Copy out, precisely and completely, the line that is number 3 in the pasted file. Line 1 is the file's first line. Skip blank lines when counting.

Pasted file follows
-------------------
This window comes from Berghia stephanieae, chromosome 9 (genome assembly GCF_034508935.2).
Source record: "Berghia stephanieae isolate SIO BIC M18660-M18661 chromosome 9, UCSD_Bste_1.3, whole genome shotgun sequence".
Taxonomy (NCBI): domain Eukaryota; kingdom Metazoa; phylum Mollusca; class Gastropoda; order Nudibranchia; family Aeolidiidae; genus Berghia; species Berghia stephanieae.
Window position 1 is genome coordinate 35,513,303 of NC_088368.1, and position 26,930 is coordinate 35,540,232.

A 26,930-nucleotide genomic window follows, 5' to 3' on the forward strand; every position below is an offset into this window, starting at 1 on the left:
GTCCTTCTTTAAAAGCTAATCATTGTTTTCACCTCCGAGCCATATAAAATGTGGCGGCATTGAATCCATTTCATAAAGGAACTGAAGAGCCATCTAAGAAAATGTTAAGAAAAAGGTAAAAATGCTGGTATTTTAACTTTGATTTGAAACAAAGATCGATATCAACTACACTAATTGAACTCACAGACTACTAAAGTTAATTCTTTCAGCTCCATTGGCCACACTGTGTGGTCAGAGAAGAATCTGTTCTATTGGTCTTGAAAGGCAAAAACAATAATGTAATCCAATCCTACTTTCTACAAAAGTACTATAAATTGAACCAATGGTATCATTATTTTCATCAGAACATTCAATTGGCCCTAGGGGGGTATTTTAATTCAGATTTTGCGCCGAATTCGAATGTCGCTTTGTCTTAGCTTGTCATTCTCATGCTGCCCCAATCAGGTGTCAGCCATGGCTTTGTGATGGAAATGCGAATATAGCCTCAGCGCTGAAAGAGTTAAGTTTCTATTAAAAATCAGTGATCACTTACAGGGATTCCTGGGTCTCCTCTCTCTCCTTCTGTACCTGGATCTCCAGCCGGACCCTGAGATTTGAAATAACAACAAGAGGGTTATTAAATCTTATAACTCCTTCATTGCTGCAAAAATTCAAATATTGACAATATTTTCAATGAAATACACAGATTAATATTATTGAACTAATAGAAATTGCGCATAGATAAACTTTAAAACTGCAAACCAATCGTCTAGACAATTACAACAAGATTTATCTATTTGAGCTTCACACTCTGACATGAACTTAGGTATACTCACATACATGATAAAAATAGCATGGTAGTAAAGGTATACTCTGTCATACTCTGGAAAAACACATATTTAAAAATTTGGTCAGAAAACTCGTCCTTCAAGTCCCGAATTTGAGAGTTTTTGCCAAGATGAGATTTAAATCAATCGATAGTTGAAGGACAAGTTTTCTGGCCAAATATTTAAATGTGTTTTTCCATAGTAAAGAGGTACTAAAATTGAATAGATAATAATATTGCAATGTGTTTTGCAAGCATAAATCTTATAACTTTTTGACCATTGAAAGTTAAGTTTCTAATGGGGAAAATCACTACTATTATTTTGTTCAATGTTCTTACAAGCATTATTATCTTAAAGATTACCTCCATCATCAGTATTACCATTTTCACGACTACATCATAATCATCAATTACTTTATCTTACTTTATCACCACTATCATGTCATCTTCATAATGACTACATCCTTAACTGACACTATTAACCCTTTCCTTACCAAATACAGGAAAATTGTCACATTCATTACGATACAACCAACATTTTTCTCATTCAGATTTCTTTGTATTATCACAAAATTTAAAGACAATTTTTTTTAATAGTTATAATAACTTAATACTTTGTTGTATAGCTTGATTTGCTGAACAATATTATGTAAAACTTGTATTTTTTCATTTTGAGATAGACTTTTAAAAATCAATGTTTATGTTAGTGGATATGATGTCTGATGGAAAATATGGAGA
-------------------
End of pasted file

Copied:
Taxonomy (NCBI): domain Eukaryota; kingdom Metazoa; phylum Mollusca; class Gastropoda; order Nudibranchia; family Aeolidiidae; genus Berghia; species Berghia stephanieae.